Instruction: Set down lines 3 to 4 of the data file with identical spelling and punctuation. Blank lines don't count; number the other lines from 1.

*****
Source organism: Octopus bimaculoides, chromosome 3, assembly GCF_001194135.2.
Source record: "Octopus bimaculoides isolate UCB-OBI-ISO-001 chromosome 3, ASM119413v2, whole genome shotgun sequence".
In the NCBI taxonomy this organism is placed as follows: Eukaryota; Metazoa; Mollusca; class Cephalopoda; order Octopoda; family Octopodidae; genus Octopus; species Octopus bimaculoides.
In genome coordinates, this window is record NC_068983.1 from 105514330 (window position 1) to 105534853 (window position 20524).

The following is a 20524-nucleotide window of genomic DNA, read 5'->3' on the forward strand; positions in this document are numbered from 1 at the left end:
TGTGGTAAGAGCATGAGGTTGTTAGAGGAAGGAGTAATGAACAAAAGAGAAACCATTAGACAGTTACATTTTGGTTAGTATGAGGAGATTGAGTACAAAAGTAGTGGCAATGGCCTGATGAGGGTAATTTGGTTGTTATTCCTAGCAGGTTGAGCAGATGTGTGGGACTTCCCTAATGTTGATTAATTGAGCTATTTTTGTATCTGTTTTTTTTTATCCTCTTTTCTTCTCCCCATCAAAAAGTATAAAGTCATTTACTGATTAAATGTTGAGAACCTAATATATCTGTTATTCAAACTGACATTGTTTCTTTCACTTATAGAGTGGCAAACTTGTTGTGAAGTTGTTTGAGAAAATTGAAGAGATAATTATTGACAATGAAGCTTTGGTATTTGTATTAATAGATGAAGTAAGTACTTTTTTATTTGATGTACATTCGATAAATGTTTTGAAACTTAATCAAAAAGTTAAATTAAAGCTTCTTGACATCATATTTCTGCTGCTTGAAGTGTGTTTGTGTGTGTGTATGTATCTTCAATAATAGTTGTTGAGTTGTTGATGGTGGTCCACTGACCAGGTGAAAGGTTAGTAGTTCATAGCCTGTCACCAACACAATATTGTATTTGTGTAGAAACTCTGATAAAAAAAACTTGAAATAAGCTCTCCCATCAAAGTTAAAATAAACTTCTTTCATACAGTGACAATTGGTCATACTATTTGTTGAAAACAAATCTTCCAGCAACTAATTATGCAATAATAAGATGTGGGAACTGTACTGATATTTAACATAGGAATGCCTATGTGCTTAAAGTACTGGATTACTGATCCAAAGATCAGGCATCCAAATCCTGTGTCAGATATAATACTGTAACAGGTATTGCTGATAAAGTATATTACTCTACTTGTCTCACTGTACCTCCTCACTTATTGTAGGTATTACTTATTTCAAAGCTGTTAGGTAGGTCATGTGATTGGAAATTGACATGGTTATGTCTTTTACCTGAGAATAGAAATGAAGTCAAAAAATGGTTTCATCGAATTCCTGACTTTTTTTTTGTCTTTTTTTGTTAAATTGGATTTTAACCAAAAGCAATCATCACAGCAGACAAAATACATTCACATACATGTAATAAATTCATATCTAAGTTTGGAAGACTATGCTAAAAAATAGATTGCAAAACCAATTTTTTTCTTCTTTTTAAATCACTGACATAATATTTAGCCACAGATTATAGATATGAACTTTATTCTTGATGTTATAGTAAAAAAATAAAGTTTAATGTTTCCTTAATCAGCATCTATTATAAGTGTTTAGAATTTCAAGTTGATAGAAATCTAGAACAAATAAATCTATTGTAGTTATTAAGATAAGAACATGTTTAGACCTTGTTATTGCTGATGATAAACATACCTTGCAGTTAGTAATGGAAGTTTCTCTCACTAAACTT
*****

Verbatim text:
In the NCBI taxonomy this organism is placed as follows: Eukaryota; Metazoa; Mollusca; class Cephalopoda; order Octopoda; family Octopodidae; genus Octopus; species Octopus bimaculoides.
In genome coordinates, this window is record NC_068983.1 from 105514330 (window position 1) to 105534853 (window position 20524).